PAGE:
22. Iron Horse Whitefish, Montana

It's a short drive to Glacier National Park from this 820-acre sporting utopia overlooking Whitefish Lake. The smartly run Outdoor Pursuits program offered by its developers can take residents from horseback to whitewater to the trailhead of a distant peak. Back at the ranch are a Fazio course and other indulgences, such as crackling fires and gourmet cuisine.

23. Spring Island Okatie, South Carolina

Even without covenants and codes, the ecology-minded lifelong learners residing here would keep their homes low-slung and wedded to the landscape. A fitness center, pool and tennis complex tone the body, and courses in studio art, music and botany sharpen the mind.

24. Stock Farm Hamilton, Montana

Not a pun on the name of its founder, Charles Schwab, Stock Farm is a Montana golf enclave set apart from the region's potentially overwhelming ski culture. Golf, fitness-center workouts and prairie contemplation provide contentment. There are two distinct home-siting options: mountain or valley.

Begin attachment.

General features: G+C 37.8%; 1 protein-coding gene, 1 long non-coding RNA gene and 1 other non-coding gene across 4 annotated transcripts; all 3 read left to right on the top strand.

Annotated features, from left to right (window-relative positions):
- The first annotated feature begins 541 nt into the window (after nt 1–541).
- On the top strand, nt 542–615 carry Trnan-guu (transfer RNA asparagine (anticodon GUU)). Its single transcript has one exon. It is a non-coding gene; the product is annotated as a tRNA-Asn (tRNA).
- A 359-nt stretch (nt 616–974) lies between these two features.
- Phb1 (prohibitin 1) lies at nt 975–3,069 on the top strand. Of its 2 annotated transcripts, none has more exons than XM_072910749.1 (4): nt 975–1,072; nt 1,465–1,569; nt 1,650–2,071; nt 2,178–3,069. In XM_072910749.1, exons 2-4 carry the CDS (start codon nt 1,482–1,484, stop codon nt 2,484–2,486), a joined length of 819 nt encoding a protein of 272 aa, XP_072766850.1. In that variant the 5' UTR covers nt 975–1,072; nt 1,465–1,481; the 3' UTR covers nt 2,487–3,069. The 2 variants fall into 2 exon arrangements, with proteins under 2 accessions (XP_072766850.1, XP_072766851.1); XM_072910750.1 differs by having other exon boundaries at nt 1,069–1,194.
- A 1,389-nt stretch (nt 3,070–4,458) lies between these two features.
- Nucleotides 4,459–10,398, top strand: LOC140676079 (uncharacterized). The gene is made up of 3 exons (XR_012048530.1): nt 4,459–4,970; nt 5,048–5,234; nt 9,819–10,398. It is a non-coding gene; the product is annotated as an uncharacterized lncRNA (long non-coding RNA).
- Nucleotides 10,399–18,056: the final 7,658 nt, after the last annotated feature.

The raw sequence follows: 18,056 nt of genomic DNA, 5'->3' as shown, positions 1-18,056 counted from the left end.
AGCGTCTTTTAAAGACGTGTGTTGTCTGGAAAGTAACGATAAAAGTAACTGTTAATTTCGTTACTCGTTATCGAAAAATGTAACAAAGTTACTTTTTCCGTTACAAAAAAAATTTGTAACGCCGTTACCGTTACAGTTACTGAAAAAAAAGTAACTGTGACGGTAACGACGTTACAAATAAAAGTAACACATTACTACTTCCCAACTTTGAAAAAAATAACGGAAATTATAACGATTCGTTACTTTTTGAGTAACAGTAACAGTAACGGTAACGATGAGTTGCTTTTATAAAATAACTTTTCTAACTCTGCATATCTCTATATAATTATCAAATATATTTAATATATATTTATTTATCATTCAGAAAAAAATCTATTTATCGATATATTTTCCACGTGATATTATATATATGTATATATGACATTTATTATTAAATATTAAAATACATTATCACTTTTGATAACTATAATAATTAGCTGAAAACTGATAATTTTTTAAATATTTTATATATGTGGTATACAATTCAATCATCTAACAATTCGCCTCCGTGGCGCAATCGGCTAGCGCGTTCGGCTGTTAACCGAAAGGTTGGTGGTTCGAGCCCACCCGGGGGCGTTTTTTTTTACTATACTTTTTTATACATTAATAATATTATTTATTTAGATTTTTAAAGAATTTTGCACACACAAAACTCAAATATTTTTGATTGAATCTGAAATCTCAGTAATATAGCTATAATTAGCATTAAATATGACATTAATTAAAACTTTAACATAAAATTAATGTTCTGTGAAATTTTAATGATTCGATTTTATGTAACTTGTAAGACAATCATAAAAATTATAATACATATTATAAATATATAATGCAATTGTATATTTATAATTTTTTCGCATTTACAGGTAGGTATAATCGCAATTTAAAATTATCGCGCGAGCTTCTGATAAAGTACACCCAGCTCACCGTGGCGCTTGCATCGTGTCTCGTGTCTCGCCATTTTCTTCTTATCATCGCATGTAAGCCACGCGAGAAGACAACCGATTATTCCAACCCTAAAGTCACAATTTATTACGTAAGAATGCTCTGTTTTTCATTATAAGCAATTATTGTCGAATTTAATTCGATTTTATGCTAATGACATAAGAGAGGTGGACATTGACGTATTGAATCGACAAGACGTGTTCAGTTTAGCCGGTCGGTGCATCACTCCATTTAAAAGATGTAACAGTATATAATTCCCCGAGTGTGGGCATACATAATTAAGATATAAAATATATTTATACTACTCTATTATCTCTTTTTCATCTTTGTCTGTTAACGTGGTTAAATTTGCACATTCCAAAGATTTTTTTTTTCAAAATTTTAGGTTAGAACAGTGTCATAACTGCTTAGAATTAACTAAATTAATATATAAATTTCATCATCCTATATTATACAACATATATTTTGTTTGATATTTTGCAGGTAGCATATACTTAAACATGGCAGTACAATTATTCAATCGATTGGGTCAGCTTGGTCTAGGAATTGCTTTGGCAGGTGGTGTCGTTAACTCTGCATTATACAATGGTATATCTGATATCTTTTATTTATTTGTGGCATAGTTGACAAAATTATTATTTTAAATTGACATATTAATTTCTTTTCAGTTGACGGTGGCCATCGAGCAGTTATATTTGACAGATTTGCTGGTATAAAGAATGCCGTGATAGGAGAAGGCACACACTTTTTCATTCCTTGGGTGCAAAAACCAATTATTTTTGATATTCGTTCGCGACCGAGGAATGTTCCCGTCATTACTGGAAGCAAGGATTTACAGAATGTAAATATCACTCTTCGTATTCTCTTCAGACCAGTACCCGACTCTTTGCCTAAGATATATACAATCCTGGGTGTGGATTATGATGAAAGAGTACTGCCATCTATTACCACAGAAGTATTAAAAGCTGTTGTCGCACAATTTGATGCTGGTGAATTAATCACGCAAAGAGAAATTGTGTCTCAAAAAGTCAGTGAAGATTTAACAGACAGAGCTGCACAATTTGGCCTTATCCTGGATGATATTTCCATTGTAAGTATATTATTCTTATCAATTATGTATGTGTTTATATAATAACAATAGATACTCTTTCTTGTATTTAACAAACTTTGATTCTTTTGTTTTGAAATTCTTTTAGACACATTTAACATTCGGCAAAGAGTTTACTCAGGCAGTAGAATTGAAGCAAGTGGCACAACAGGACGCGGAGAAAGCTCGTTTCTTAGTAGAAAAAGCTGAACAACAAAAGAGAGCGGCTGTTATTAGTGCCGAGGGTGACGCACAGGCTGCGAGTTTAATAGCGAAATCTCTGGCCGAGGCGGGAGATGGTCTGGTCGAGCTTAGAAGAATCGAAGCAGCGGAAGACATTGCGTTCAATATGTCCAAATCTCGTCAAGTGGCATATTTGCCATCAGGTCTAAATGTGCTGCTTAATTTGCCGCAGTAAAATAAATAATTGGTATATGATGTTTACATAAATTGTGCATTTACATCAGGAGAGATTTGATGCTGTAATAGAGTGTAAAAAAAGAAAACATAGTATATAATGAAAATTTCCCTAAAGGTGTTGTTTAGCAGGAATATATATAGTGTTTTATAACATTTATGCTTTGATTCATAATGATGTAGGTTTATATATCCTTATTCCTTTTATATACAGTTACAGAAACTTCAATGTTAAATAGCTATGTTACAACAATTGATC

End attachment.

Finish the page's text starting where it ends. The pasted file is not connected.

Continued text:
25. Silverleaf Scottsdale, Arizona

Built on a New Urbanist template, with neighborhood life encouraged. The golf course helped establish Tom Weiskopf as a specialist in desert design. In the distance, the shadowy McDowell Mountains frame memorable Scottsdale sunsets.

How We Compile the List

Our compilation of the Top 100 communities seeks out superb golf, luxury residences, extraordinary locations and a breadth of lifestyle opportunities. To be eligible, communities must offer property owners an opportunity for membership in an affiliated private golf club. Limited public access to the course—such as for guests at a resort—is allowed but may detract from a community's ranking. Each property is reviewed in the following six categories, in order of importance: golf amenity; residential architecture and style; location, including natural setting and proximity to cultural activities; management, service and programming options; nongolf amenities, such as a full-service spa, equestrian center or marina; and environmental stewardship.

By David Gould and Lauren Kay